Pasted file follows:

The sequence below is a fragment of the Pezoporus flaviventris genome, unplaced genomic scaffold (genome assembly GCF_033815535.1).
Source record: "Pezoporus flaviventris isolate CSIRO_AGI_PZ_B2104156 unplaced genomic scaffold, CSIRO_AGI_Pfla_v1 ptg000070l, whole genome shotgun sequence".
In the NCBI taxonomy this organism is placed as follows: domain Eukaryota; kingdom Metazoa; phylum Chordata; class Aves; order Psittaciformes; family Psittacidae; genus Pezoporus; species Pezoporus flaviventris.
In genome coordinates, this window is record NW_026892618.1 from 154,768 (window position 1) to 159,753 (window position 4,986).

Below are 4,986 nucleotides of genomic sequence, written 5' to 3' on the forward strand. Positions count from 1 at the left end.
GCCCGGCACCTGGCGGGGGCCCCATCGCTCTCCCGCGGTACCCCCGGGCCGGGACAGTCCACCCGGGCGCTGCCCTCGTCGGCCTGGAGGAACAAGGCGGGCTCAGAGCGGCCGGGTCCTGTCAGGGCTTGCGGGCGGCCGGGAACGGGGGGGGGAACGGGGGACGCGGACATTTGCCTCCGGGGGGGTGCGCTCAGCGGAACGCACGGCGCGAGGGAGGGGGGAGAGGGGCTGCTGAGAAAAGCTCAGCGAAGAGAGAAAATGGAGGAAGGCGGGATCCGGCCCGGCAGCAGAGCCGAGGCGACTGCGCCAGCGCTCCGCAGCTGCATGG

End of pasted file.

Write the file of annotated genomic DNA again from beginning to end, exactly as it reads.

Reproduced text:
The sequence below is a fragment of the Pezoporus flaviventris genome, unplaced genomic scaffold (genome assembly GCF_033815535.1).
Source record: "Pezoporus flaviventris isolate CSIRO_AGI_PZ_B2104156 unplaced genomic scaffold, CSIRO_AGI_Pfla_v1 ptg000070l, whole genome shotgun sequence".
In the NCBI taxonomy this organism is placed as follows: domain Eukaryota; kingdom Metazoa; phylum Chordata; class Aves; order Psittaciformes; family Psittacidae; genus Pezoporus; species Pezoporus flaviventris.
In genome coordinates, this window is record NW_026892618.1 from 154,768 (window position 1) to 159,753 (window position 4,986).

Below are 4,986 nucleotides of genomic sequence, written 5' to 3' on the forward strand. Positions count from 1 at the left end.
GCCCGGCACCTGGCGGGGGCCCCATCGCTCTCCCGCGGTACCCCCGGGCCGGGACAGTCCACCCGGGCGCTGCCCTCGTCGGCCTGGAGGAACAAGGCGGGCTCAGAGCGGCCGGGTCCTGTCAGGGCTTGCGGGCGGCCGGGAACGGGGGGGGGAACGGGGGACGCGGACATTTGCCTCCGGGGGGGTGCGCTCAGCGGAACGCACGGCGCGAGGGAGGGGGGAGAGGGGCTGCTGAGAAAAGCTCAGCGAAGAGAGAAAATGGAGGAAGGCGGGATCCGGCCCGGCAGCAGAGCCGAGGCGACTGCGCCAGCGCTCCGCAGCTGCATGG